The Cardinal did not answer for some moments. Buried as in a revery, he sate motionless, shading his face with his hand. Perhaps he secretly owned there was a wiser policy in the suggestions of the Signora than he cared openly to confess. Lifting his head, at length, from his bosom, he fixed his eyes upon the Signora's watchful countenance, and, with a forced smile, said,

"Pardon me, madam; but while we play the politicians, forget not that I am thy adorer. Sagacious may be thy counsels, yet wherefore are they urged? Why this anxious interest for Rienzi? If by releasing him the Church may gain an ally, am I sure that Giles d'Albornoz will not raise a rival?"

"My Lord," said the Signora, half rising, "you are my suitor; but your rank does not tempt me--your gold cannot buy. If you love me, I have a right to command your services to whatsoever task I would require--it is the law of chivalry. If ever I yield to the addresses of mortal lover, it will be to the man who restores to my native land her hero and her saviour."

"Fair patriot," said the Cardinal, "your words encourage my hope, yet they half damp my ambition; for fain would I desire that love and not service should alone give me the treasure that I ask. But hear me, sweet lady; you over-rate my power: I cannot deliver Rienzi--he is accused of rebellion, he is excommunicated for heresy. His acquittal rests with himself."

"You can procure his trial?"

"Perhaps, Lady."

"That is his acquittal. And a private audience of his Holiness?"

"Doubtless."

"That is his restoration! Behold all I ask!"

"And then, sweet Roman, it will be mine to ask," said the Cardinal, passionately, dropping on his knee, and taking the Signora's hand. For one moment, that proud lady felt that she was woman--she blushed, she trembled; but it was not (could the Cardinal have read that heart) with passion or with weakness; it was with terror and with shame. Passively she surrendered her hand to the Cardinal, who covered it with kisses.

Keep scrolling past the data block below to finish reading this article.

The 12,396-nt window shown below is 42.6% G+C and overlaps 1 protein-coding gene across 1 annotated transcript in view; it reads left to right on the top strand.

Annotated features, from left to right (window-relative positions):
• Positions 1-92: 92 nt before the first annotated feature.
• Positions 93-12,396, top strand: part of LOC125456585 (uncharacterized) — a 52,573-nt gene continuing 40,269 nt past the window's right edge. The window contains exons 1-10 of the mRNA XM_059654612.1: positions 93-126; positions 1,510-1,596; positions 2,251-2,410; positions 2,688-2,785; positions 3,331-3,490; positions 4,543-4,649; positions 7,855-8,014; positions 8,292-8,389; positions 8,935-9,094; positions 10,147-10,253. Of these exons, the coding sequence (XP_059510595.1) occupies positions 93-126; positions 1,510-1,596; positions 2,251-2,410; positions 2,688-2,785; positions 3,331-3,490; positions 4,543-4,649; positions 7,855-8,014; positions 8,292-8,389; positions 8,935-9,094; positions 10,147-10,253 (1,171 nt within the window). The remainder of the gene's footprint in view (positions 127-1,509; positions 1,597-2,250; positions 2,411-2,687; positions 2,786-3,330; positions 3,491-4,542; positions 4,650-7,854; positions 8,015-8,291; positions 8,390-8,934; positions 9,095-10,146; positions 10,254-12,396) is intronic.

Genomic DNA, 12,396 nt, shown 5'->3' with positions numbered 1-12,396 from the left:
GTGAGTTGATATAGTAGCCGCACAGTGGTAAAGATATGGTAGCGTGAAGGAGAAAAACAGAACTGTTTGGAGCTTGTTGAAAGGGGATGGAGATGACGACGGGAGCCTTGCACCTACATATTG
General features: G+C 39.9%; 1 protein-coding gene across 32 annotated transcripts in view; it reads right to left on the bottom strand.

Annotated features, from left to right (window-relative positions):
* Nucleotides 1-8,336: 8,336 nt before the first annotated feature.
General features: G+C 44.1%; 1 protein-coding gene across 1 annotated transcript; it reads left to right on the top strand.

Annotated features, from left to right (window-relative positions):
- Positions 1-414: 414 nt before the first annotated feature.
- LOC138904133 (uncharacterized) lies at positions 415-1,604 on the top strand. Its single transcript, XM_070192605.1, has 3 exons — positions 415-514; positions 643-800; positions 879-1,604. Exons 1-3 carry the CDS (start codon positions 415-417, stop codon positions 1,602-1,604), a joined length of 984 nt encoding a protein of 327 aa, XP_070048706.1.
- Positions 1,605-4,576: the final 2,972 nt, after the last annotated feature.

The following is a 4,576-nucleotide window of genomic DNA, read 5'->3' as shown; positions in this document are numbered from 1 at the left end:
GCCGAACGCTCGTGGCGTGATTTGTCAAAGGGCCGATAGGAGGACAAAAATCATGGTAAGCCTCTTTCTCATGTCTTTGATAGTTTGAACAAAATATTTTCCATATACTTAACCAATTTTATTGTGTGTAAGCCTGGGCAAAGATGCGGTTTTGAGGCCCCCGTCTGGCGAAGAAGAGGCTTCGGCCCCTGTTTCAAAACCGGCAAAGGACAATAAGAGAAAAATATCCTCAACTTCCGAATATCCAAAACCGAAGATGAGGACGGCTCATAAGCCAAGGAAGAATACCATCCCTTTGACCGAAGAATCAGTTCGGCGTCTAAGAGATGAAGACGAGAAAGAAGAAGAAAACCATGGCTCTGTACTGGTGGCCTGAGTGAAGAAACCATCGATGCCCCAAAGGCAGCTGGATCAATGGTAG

"Thus inspired," said Albornoz, rising, "I will not doubt of success. Tomorrow I wait on thee again."

He pressed her hand to his heart--the lady felt it not. He sighed his farewell--she did not hear it. Lingeringly he gazed; and slowly he departed. But it was some moments before, recalled to herself, the Signora felt that she was alone.

"Alone!" she cried, half aloud, and with wild emphasis--"alone! Oh, what have I undergone--what have I said! Unfaithful, even in thought, to him! Oh, never! never! I, that have felt the kiss of his hallowing lips--that have slept on his kingly heart--I!--holy Mother, befriend and strengthen me!" she continued, as, weeping bitterly, she sunk upon her knees; and for some moments she was lost in prayer. Then, rising composed, but deadly pale, and with the tears rolling heavily down her cheeks, the Signora passed slowly to the casement; she threw it open, and bent forward; the air of the declining day came softly on her temples; it cooled, it mitigated, the fever that preyed within. Dark and huge before her frowned, in its gloomy shadow, the tower in which Rienzi was confined; she gazed at it long and wistfully, and then, turning away, drew from the folds of her robe a small and sharp dagger. "Let me save him for glory!" she murmured; "and this shall save me from dishonour!"